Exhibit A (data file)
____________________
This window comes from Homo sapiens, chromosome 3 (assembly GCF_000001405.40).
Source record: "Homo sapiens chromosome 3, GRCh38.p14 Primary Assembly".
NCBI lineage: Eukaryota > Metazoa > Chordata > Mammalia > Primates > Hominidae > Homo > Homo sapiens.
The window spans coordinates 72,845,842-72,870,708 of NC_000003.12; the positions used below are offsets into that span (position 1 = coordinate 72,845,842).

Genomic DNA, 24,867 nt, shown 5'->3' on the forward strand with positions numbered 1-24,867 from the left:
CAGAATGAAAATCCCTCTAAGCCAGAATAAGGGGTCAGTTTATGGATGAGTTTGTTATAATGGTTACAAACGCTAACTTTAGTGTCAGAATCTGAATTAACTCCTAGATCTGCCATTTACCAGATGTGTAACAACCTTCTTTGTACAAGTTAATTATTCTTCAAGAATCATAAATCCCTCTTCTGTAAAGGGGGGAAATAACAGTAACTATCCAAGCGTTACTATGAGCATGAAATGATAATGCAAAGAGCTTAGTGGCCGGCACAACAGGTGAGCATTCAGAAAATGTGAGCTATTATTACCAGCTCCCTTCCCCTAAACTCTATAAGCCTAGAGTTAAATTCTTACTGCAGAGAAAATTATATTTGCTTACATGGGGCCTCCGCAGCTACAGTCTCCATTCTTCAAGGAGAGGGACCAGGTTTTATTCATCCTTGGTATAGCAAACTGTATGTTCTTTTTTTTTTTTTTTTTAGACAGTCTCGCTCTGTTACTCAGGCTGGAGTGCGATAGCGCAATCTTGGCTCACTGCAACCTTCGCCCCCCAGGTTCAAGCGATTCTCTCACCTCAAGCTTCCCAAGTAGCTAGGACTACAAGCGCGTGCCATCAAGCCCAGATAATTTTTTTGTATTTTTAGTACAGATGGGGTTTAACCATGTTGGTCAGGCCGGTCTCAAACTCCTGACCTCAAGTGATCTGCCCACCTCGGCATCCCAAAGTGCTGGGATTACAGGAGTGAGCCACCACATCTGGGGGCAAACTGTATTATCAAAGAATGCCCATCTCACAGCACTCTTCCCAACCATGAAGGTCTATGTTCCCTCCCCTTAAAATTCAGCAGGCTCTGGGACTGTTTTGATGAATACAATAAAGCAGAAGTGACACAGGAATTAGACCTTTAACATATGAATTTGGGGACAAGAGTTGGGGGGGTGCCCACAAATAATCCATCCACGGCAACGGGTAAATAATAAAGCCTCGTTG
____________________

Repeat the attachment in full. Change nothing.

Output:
This window comes from Homo sapiens, chromosome 3 (assembly GCF_000001405.40).
Source record: "Homo sapiens chromosome 3, GRCh38.p14 Primary Assembly".
NCBI lineage: Eukaryota > Metazoa > Chordata > Mammalia > Primates > Hominidae > Homo > Homo sapiens.
The window spans coordinates 72,845,842-72,870,708 of NC_000003.12; the positions used below are offsets into that span (position 1 = coordinate 72,845,842).

Genomic DNA, 24,867 nt, shown 5'->3' on the forward strand with positions numbered 1-24,867 from the left:
CAGAATGAAAATCCCTCTAAGCCAGAATAAGGGGTCAGTTTATGGATGAGTTTGTTATAATGGTTACAAACGCTAACTTTAGTGTCAGAATCTGAATTAACTCCTAGATCTGCCATTTACCAGATGTGTAACAACCTTCTTTGTACAAGTTAATTATTCTTCAAGAATCATAAATCCCTCTTCTGTAAAGGGGGGAAATAACAGTAACTATCCAAGCGTTACTATGAGCATGAAATGATAATGCAAAGAGCTTAGTGGCCGGCACAACAGGTGAGCATTCAGAAAATGTGAGCTATTATTACCAGCTCCCTTCCCCTAAACTCTATAAGCCTAGAGTTAAATTCTTACTGCAGAGAAAATTATATTTGCTTACATGGGGCCTCCGCAGCTACAGTCTCCATTCTTCAAGGAGAGGGACCAGGTTTTATTCATCCTTGGTATAGCAAACTGTATGTTCTTTTTTTTTTTTTTTTTAGACAGTCTCGCTCTGTTACTCAGGCTGGAGTGCGATAGCGCAATCTTGGCTCACTGCAACCTTCGCCCCCCAGGTTCAAGCGATTCTCTCACCTCAAGCTTCCCAAGTAGCTAGGACTACAAGCGCGTGCCATCAAGCCCAGATAATTTTTTTGTATTTTTAGTACAGATGGGGTTTAACCATGTTGGTCAGGCCGGTCTCAAACTCCTGACCTCAAGTGATCTGCCCACCTCGGCATCCCAAAGTGCTGGGATTACAGGAGTGAGCCACCACATCTGGGGGCAAACTGTATTATCAAAGAATGCCCATCTCACAGCACTCTTCCCAACCATGAAGGTCTATGTTCCCTCCCCTTAAAATTCAGCAGGCTCTGGGACTGTTTTGATGAATACAATAAAGCAGAAGTGACACAGGAATTAGACCTTTAACATATGAATTTGGGGACAAGAGTTGGGGGGGTGCCCACAAATAATCCATCCACGGCAACGGGTAAATAATAAAGCCTCGTTG